In terms of getting the message out for people to get behind the game, basically we've just been taking the tactic of not shutting up. We've been talking about Dark Void for over a year now and trying to show as much as possible just so that people can see what we're doing and even let them in a bit on how it's evolving. When we made the announcement that we were changing the release date, we went forth and said, "Here are the reasons why. Here's what we're adding to the game," and basically try to do full disclosure. So far, it's been good. People are starting to hear about the game, and generally, we're getting a lot of good will back. It's an interesting struggle.
WP: As part of that exposure, you guys announced a contest in partnership with Tesla. You're giving away one of the Tesla Roadsters along with a few test drives. How did that come about? How does the Tesla car tie into the Dark Void game?
MG: In Dark Void, after we decided that we were going to give you a jetpack and some crazy technology, we needed to figure out who made the stuff. So since people gate into the Void, at one point, someone said, "Tesla actually disappeared before he was found dead in real life. What if there was an experiment gone wrong and Tesla's in the Void?" Much like the, "What about a jetpack?" everyone shut up and said, "Yes!" Up with Tesla, down with Edison!
We added Tesla into the plotline and made him the mad scientist tinkerer. He's been reverse-engineering alien technology, so he's the brains, and Will, your character, is kind of the brawn. We're making the game and on a lark, we thought, "Wouldn't it be pretty funny if we did a promotion with the Tesla car company?" because we're doing crazy cool things with these electric sports cars that are sporty; I mean, Priuses are awesome, but these cars are freaking crazy! I lament that I have seen one because I know that I will never own one, and that makes me cry.
It was just a lark. We didn't think it would happen. Mentioned it to marketing, and they thought it was a good idea. Six months later, the marketing guys at Capcom told us, "Tesla's really interested, and it's on." What? One, you listened to us, wow. Two, it's on? Awesome! I think it's the first time Tesla has done a promotion like this. For the Tesla car company, they were doing this super-innovative car, super-sexy, super-cutting edge, super outside-the-box in the typical thinking, and I know it sounds like PR shill, but there's some aspects of Dark Void that there's some overlap.
We're mixing gameplay genres that no one's really mixed in the way we're doing it. We're avoiding dark dystopian future or gritty military campaign game, both of which I love, but there are a lot out there. So I think they like the innovations that we're doing in the game world, and games as the new mass media engine. Books and movies, they're making way to interactivity. We obviously like the coolness of their product, and both corporations are mutual Tesla fans, so we figured, why not? If people go to http://www.darkvoidgame.com/ or go to http://www.capcom.com/ and find the Dark Void page, they can enter the sweepstakes to win a $109,000 electric sports car, which is the coolest thing. It's like the Batmobile, except it's ultimately quiet. It's rad.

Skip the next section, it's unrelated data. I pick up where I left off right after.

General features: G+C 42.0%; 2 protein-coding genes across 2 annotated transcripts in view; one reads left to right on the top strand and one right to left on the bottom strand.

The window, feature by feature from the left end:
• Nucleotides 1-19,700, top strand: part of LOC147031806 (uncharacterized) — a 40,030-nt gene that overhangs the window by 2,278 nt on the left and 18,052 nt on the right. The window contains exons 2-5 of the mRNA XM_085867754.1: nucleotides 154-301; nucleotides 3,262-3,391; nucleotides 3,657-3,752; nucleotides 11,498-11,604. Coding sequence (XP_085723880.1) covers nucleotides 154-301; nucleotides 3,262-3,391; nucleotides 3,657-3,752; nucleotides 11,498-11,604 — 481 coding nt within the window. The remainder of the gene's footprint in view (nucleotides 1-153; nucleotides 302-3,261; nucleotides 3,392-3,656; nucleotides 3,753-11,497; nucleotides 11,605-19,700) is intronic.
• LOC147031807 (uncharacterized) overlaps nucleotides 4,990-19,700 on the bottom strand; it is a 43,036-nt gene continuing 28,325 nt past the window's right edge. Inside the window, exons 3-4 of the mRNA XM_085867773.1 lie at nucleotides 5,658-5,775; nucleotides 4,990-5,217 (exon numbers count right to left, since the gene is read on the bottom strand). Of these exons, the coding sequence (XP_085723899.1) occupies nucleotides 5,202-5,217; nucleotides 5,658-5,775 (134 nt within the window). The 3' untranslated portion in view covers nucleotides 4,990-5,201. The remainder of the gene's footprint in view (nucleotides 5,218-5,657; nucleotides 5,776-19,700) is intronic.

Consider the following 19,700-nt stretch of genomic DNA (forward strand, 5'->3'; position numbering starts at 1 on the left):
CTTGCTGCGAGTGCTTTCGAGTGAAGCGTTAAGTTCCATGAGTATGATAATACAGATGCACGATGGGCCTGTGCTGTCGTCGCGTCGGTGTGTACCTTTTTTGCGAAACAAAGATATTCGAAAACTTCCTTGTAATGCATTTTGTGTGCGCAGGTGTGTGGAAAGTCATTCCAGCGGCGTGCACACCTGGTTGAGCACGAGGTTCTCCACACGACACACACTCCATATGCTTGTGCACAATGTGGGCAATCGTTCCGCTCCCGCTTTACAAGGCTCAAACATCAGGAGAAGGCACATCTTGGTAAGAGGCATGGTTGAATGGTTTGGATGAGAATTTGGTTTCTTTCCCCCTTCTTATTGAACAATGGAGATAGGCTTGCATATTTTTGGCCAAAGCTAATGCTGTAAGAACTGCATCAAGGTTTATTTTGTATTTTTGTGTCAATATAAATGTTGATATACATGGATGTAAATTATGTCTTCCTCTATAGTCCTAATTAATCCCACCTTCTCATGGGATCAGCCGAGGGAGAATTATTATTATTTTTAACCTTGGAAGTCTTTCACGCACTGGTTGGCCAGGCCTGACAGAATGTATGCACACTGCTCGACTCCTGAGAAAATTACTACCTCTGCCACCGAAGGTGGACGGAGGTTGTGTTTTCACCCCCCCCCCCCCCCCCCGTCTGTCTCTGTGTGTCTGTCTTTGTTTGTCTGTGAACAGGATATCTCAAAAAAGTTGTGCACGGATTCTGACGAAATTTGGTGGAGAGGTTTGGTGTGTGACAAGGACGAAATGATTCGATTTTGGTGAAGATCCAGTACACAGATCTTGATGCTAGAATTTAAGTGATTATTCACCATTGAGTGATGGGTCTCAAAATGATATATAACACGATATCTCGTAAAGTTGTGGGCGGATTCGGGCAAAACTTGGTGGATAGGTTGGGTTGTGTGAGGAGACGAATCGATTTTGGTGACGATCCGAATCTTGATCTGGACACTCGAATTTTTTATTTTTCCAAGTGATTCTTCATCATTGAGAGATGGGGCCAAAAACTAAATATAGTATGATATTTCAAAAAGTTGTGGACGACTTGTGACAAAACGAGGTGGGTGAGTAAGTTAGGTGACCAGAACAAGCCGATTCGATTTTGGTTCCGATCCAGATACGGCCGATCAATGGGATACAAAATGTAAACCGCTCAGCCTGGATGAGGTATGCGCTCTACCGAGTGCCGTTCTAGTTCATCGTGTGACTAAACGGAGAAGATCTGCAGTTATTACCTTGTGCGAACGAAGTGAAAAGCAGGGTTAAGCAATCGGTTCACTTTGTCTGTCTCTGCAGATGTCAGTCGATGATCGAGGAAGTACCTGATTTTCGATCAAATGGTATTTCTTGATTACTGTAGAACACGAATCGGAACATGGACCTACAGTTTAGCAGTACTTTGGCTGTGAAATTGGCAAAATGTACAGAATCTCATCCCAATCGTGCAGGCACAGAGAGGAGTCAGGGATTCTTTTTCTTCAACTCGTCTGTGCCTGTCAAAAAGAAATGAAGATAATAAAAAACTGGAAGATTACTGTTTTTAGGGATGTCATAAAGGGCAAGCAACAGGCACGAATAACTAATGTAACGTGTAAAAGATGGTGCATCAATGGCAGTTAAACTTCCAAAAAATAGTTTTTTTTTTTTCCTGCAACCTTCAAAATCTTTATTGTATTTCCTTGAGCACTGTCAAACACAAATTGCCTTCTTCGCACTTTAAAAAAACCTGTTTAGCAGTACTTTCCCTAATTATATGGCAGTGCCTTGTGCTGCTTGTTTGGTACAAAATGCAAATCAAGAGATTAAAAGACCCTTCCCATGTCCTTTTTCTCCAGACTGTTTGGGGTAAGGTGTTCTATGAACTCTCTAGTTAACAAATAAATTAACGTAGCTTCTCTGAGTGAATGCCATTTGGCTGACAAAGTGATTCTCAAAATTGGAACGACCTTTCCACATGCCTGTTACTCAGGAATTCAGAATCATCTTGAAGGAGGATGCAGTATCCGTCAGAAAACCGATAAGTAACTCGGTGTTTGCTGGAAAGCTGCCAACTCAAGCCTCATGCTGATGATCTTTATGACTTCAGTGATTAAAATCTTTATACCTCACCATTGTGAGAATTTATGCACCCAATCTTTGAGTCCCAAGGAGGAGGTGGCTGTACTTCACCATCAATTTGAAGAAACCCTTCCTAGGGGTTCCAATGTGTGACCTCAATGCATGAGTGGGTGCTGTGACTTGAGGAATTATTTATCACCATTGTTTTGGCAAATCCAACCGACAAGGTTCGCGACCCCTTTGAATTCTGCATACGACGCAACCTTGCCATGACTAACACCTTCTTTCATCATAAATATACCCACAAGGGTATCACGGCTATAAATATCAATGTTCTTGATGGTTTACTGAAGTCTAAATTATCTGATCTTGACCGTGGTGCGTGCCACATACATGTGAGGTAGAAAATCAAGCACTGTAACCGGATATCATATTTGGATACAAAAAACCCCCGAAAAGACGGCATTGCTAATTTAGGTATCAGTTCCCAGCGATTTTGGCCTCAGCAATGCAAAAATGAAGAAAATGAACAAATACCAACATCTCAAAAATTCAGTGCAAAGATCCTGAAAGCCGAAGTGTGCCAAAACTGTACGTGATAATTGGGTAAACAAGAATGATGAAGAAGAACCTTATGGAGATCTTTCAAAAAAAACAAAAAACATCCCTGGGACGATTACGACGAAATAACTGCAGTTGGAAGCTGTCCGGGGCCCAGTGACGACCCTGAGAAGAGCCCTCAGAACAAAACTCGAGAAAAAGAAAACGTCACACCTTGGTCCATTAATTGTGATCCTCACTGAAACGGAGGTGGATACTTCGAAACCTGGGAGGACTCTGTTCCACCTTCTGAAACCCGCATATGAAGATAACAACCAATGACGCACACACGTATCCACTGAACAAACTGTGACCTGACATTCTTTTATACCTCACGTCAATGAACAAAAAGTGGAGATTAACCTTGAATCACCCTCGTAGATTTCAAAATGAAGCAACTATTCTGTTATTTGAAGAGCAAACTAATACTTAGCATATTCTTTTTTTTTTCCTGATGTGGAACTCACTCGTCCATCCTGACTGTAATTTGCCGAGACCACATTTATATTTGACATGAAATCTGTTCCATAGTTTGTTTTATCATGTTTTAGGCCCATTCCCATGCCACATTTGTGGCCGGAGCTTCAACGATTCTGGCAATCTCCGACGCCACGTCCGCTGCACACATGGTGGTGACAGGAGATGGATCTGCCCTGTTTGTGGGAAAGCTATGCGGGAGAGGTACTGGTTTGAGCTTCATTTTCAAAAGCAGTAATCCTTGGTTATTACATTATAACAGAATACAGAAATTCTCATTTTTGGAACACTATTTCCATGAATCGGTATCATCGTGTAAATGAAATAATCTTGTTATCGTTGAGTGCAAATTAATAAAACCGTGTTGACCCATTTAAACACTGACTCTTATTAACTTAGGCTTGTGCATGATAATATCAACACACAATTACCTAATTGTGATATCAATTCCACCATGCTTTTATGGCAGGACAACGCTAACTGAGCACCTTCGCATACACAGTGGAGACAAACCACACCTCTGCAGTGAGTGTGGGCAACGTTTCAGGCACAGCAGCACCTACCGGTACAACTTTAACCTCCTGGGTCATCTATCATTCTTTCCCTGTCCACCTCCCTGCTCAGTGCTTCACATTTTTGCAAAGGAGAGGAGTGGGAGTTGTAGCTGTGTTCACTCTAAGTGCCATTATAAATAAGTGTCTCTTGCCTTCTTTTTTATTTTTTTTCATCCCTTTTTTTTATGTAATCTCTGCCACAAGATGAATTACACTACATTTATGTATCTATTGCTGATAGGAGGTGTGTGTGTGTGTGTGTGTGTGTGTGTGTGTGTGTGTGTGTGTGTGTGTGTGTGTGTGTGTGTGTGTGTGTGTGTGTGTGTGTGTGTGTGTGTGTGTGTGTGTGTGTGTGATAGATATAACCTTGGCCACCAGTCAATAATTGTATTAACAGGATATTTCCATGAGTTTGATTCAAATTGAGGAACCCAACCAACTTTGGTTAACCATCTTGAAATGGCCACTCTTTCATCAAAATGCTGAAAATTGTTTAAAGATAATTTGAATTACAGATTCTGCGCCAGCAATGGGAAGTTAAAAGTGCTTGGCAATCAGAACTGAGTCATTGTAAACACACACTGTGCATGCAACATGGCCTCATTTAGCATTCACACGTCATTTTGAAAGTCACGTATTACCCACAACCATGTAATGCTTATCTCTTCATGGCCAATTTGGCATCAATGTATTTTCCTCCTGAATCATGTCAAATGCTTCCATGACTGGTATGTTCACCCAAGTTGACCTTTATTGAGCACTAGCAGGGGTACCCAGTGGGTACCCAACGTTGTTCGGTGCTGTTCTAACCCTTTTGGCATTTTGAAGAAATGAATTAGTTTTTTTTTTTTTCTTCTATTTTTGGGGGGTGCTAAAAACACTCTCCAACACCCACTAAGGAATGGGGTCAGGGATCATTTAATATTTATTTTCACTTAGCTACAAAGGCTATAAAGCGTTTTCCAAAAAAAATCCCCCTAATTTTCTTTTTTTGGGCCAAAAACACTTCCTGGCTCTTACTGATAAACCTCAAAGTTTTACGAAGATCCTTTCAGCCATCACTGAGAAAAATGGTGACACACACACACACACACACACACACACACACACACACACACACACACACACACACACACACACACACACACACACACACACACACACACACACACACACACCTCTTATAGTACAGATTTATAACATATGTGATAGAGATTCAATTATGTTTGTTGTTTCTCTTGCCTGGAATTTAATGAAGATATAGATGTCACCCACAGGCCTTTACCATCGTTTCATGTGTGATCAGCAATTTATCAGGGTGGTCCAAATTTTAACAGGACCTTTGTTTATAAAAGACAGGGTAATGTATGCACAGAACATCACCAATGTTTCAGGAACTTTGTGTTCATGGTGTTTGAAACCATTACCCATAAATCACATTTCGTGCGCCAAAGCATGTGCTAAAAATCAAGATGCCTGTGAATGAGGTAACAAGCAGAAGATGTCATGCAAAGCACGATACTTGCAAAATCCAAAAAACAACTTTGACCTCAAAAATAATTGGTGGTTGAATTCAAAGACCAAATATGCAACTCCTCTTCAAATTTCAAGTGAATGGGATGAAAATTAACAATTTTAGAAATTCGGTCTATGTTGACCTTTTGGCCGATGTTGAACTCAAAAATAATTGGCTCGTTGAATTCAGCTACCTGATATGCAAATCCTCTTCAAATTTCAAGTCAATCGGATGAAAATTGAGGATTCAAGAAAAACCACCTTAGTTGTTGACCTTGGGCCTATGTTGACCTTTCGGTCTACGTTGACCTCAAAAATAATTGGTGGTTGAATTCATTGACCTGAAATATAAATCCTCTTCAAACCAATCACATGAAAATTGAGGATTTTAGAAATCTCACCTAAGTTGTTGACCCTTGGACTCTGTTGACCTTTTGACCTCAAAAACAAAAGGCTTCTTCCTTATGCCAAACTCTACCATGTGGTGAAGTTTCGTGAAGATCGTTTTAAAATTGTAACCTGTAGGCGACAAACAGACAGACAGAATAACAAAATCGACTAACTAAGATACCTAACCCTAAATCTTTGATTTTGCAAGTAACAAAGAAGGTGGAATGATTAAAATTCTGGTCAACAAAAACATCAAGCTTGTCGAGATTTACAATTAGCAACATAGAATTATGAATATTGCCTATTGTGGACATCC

WP: What about the multiplayer aspect?
MG: The game has been developed entirely at Airtight Games. Early on, we were thinking about multiplayer, but as we looked at the totality of everything that we were doing — mixing gameplay genres, brand-new IP, brand-new company (it's going to be Airtight's first released game) — we just went, "You know what? I think multiplayer is going to be the straw that broke the camel's back." We made an early decision to focus on getting the gameplay right, focus on building the universe, focus on launching the IP, and if people groove on that, then we can hopefully look at multiplayer in the future of the franchise.
Me, personally, I've been playing multiplayer games since Doom 1, so the days of "Here's some deathmath and capture the flag" are gone. I think if you can't put a huge investment of a meta-wrapper with item unlocks and leveling up, it's boring, and given everything else that we had to do for Dark Void, we weren't going to be able to put in that level of commitment. I'm happy that we said, "We'll make single-player great and keep multiplayer on the backburner and look to the future." Believe me, all of us would love to see jetpack multiplayer, air-punking action. It would be fun.
WP: With the heavy focus from Microsoft and Sony for games to be online, do you think it's a risk to launch a game that focuses solely on single-player these days?
MG: I think people can say that there's a marketing, back-of-the-box bullet point loss there. If you can't make a quality single-player game, then people don't care. If you can't make a quality multiplayer game, no one cares. If you have an OK single-player game and an OK multiplayer game, no one cares. So I think really, it's about not biting off more than you can chew and try to make a really good experience. A bunch of games have come out in the past that have proven this — BioShock, Assassin's Creed, Mass Effect — games that people love. People want a quality experience, and I think if you have that multiplayer and they're so inclined, all the better, but if you have single-player, people also want a story that's told to them. I just think people want something that's cool, fresh and unique, whether it's single-player or multiplayer.
WP: Do you have any plans to release a demo before the game launches so that fans can get their hands on the jetpack mechanic and see how it plays?
MG: Yeah, it's super-important to us. Dark Void looks best in motion. I think that if you see a screenshot, you don't understand how smooth and seamless the ground-to-air really is. We're targeting on doing a demo. It's definitely going to be out before release, and it's certainly going to be up on XBLA and PSN.
WP: If you had to sum it up in two to three sentences, what really makes Dark Void a game that's worth playing?
MG: I hate strong declarations, but screw it, we're doing that. Dark Void is the only game that combines the visceral nature of on-foot, tactical cover-based combat with dogfighting in the air, with our unique vertical twist, and it's all seamless, giving the player so much freedom on the battlefield, it's almost like you're a god on the skies and on the ground, raining death at will, which is refreshing.
WP: Is there anything about the game that we haven't talked about that you wanted to add?
MG: The only thing that we haven't talked about is how it's not getting me one of these Tesla Roadster cars. (laughs) Sadly, I can't even afford these things. Why did I pick games for a living?Seriously, though, the thing that I'd like people to know and think about is checking out Dark Void in its video format and not just screenshots and being open to seeing a unique and even refreshing twist on the genre. Just give it a shot. Check out the demo, see if you like it, and go from there.